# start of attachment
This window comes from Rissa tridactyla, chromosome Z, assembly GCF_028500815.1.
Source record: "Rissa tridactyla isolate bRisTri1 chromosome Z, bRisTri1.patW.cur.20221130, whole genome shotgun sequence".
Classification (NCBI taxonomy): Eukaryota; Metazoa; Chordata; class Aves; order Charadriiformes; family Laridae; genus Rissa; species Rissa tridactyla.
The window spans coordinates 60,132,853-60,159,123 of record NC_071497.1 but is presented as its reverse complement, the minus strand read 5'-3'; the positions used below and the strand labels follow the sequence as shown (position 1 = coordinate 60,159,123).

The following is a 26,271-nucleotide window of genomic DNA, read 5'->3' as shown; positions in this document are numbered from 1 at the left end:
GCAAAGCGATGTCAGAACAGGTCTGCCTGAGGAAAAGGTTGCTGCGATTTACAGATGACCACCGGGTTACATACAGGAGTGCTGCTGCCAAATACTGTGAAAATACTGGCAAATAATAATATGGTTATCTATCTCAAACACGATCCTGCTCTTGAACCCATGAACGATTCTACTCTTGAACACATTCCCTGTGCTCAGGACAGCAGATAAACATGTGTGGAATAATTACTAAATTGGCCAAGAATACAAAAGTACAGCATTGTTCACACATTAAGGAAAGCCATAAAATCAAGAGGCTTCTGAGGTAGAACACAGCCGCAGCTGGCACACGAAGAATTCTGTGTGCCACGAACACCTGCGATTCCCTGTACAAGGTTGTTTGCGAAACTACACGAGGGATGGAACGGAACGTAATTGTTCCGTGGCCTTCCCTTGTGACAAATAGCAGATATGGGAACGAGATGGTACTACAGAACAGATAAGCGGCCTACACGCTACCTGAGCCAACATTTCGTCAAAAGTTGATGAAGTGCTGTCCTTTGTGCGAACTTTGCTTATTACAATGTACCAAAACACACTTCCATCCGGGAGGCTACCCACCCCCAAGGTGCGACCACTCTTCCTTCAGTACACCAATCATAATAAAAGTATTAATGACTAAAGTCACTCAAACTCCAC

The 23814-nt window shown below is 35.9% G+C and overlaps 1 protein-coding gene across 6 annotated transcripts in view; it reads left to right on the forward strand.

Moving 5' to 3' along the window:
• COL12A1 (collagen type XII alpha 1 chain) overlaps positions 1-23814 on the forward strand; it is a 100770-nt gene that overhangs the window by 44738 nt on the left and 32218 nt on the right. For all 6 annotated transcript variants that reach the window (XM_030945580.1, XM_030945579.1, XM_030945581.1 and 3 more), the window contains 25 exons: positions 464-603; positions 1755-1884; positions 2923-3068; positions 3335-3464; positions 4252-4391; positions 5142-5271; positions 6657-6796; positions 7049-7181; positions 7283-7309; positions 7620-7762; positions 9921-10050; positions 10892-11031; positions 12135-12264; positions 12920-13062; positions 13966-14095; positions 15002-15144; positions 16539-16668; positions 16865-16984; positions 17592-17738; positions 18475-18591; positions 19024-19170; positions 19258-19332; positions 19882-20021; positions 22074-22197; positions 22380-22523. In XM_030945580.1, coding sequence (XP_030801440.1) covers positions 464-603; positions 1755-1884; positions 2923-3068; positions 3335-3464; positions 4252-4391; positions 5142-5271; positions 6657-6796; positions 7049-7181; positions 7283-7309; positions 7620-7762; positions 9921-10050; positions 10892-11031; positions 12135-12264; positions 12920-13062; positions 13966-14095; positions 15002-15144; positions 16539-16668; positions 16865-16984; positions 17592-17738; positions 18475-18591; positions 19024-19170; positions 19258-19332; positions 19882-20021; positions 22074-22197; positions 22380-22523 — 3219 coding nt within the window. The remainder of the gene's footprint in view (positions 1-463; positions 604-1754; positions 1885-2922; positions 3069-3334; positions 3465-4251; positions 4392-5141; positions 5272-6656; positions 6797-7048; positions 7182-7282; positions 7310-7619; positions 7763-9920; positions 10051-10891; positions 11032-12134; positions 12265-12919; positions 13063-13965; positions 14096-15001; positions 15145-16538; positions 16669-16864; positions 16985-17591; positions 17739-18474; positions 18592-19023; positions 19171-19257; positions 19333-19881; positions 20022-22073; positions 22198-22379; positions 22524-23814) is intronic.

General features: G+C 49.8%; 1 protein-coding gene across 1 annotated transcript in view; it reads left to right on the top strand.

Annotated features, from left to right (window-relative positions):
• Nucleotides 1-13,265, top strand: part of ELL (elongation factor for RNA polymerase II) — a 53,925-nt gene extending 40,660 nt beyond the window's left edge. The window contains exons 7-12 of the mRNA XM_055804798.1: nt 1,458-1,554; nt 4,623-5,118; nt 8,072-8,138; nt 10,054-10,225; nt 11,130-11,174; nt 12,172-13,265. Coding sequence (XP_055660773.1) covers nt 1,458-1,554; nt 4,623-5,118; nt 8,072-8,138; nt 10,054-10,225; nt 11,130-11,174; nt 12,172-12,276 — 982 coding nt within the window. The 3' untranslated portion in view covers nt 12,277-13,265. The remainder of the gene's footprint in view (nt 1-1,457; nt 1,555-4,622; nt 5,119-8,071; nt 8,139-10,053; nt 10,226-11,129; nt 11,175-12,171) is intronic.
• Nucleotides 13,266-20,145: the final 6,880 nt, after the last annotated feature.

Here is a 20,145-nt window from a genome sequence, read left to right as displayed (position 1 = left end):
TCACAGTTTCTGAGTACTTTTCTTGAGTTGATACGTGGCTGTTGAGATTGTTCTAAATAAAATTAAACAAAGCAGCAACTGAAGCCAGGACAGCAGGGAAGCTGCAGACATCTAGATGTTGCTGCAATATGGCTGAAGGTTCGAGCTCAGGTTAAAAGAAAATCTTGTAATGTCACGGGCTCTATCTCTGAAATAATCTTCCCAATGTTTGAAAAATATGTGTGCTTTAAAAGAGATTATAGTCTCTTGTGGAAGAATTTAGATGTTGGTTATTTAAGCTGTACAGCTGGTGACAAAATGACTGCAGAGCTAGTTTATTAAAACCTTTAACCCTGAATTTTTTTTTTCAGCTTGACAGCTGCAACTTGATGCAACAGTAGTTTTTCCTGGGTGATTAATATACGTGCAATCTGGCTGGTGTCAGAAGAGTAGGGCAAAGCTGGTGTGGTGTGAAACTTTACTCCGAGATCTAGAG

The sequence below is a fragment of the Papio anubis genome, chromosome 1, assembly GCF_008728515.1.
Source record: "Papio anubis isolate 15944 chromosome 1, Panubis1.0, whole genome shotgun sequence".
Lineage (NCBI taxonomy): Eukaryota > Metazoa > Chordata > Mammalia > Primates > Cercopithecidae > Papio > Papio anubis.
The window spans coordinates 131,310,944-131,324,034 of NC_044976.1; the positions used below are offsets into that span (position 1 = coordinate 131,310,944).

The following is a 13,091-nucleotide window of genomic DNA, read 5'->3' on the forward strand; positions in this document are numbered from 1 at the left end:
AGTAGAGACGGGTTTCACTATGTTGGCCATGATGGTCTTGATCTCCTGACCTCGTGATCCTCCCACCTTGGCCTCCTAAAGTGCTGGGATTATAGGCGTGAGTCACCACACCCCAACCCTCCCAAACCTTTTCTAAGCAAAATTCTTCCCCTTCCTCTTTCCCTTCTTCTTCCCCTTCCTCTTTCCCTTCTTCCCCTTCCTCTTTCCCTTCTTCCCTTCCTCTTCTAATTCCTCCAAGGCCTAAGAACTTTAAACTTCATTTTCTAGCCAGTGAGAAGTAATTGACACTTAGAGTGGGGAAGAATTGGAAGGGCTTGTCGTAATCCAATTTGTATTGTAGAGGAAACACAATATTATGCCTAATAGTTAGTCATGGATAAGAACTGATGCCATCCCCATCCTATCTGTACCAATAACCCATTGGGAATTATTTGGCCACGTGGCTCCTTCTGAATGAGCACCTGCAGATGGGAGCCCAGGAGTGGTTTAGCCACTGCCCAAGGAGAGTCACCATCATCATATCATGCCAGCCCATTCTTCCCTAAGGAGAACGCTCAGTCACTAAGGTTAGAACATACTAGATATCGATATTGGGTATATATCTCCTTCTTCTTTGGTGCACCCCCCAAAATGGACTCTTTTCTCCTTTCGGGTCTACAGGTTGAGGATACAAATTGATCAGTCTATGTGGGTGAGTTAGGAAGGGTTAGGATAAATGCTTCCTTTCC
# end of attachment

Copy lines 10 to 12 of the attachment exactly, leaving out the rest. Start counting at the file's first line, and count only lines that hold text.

General features: G+C 49.8%; 1 protein-coding gene across 1 annotated transcript in view; it reads left to right on the top strand.

Annotated features, from left to right (window-relative positions):
• Nucleotides 1-13,265, top strand: part of ELL (elongation factor for RNA polymerase II) — a 53,925-nt gene extending 40,660 nt beyond the window's left edge. The window contains exons 7-12 of the mRNA XM_055804798.1: nt 1,458-1,554; nt 4,623-5,118; nt 8,072-8,138; nt 10,054-10,225; nt 11,130-11,174; nt 12,172-13,265. Coding sequence (XP_055660773.1) covers nt 1,458-1,554; nt 4,623-5,118; nt 8,072-8,138; nt 10,054-10,225; nt 11,130-11,174; nt 12,172-12,276 — 982 coding nt within the window. The 3' untranslated portion in view covers nt 12,277-13,265. The remainder of the gene's footprint in view (nt 1-1,457; nt 1,555-4,622; nt 5,119-8,071; nt 8,139-10,053; nt 10,226-11,129; nt 11,175-12,171) is intronic.